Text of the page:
Kaboom Review

Film Still
  • Kaboom film still


A highly-fetishised, hyper-surreal teenage Twin Peaks that’s undone by its own excesses and a lack of narrative clarity.

After 2004’s hard-hitting child abuse drama Mysterious Skin, the mild highs of 2007’s stoner comedy Smiley Face were enough for some to whisper that Gregg Araki had gone soft. Four years on, the LA filmmaker has answered those critics with an emphatic, onomatopoeic bitch slap.

A spicy, genre-mashing valentine to youthful exuberance and sexual experimentation, Kaboom follows a group of unbearably gorgeous coeds who become embroiled in a nightmarish murder mystery, as envisioned through the hallucinogenic gaze of the film’s chief protagonist, Smith (Thomas Dekker).

With the lines between fantasy and reality teasingly blurred, Araki lets loose, immersing us in a world of sweaty casual sex and apocalyptic psychedelia. Promiscuous witches and an animal mask-wearing cult haunt Smith’s twisted fiction; only for his growing paranoia to be waved away by caustic gal pal Stella (Haley Bennett) and freespirited fuck buddy London (Juno Temple). Is Smith just tripping, or are their more sinister demons at work?

Araki is at his best when his broad influences are distilled into a cohesive narrative. Here, however, scattershot, idiosyncratic flourishes smother both plot and characters; tangents simmer and fade before they’re ever allowed to seduce. This is vintage Araki – sensual, deadpan, fiercely lo-fi – but the fan-pleasing thematic parallels with the writer/director’s excellent ‘Teenage Apocalypse Trilogy’ aren’t given the breathing space required to appeal to a wider audience.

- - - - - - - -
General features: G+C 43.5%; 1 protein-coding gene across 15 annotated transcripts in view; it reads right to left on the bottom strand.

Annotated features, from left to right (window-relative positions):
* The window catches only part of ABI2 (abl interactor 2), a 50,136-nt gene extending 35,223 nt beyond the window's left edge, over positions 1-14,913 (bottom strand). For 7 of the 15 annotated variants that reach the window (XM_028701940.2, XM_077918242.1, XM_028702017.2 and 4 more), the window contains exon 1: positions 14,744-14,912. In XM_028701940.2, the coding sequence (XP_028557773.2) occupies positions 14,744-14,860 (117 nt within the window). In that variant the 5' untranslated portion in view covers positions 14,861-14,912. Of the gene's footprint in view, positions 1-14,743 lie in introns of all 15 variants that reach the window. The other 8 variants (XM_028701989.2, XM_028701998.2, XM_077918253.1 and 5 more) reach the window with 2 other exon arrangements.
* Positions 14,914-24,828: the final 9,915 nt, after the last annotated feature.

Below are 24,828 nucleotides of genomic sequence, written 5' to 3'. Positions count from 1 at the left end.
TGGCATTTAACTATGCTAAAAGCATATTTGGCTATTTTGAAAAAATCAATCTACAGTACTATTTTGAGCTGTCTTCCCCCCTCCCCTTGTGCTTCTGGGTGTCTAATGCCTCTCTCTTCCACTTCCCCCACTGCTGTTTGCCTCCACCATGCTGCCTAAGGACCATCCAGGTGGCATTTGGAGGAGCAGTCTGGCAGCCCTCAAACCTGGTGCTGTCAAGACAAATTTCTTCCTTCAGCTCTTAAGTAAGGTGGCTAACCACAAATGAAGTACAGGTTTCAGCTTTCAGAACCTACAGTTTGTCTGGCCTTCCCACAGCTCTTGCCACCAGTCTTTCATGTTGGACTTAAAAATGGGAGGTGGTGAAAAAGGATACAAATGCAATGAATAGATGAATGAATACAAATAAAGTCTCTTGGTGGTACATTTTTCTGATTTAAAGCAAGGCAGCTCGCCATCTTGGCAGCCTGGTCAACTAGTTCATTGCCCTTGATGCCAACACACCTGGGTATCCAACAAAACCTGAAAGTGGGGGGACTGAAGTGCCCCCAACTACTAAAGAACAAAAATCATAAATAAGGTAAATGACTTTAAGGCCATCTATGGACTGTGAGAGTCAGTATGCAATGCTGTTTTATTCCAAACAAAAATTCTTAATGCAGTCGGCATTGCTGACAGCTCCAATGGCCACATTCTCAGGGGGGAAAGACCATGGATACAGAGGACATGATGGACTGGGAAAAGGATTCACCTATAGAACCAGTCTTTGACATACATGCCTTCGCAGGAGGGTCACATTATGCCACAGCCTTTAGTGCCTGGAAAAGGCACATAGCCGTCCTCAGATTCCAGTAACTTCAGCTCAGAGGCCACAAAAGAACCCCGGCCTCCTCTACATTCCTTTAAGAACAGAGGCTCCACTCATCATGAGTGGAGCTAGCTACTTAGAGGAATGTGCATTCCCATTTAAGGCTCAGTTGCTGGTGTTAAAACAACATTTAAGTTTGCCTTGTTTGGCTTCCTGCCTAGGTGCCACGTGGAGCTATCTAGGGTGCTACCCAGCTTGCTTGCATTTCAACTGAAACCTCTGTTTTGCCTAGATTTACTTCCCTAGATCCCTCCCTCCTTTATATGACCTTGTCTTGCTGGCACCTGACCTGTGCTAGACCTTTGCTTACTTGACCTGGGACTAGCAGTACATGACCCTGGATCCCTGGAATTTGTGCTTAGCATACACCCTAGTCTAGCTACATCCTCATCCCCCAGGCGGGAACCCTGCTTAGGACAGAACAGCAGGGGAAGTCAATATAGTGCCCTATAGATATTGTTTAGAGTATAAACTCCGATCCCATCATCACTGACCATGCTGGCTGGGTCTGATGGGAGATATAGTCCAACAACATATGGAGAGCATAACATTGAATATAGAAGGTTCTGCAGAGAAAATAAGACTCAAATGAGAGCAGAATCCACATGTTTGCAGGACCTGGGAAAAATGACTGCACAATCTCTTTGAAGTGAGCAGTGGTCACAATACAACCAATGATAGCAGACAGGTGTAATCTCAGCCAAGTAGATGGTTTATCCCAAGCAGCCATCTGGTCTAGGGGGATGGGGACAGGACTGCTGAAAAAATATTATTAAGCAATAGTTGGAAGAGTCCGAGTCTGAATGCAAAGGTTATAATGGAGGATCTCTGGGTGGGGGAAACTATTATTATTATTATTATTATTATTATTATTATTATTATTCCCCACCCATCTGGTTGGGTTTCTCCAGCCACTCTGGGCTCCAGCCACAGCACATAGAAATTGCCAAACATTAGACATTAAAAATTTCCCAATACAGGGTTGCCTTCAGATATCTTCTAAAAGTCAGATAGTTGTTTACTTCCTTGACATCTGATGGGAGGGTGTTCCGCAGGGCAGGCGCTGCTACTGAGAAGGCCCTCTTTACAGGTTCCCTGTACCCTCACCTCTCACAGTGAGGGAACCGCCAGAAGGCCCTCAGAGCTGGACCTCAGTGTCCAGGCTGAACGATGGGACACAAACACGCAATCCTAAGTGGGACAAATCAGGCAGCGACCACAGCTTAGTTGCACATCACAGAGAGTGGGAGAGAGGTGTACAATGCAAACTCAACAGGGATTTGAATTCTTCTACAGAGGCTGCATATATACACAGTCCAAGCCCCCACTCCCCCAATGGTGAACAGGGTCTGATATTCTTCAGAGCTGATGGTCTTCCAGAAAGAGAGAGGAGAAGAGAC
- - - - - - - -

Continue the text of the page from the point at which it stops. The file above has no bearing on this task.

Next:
Even so, for raw, unadulterated escapism, Kaboom is hard to beat. Araki is a solider of the subversive, and his self-made style of experimentalism has long been a jewel in the crown of American indie cinema. But this latest tale of world-weary Californian teens somehow feels less organic, less pure. The jewel has lost its luster a little. The nihilistic ferocity of Totally F***ed Up, Nowhere and The Doom Generation is blunter, the sucker punches of those early films now glancing blows.

Kaboom is romantic, nostalgic and introspective, but as an autobiographical commentary on college life it’s surprisingly enigmatic, offering little insight into why Araki has chosen to indulge in self-reflection at this juncture in his career. Perhaps Stella sums it up best: "College is just an intermission between high school and the rest of your life. Four years of having sex, making stupid mistakes and experiencing stuff. It’s a pit stop, not the Second Coming of the Messiah."

Still, the fact that Kaboom was decorated with the first ever Queer Palm at last year’s Cannes Film Festival is a sign that, almost 25 years into his filmmaking career, Araki has become as important to today’s LGBT generation as John Waters was to his. Contemporary gay cinema doesn’t need a Messiah, but it does need Araki, because while Kaboom isn’t a return to his best form, he is by some stretch its most bold and dynamic ambassador.


Sounds intriguing, but Araki has been inconsistent in recent years.



A highly-fetishised, hyper-surreal teenage Twin Peaks that’s undone by its own excesses and a lack of narrative clarity.


In Retrospect

Bright and intoxicating, but too cluttered to be placed alongside the director’s best.

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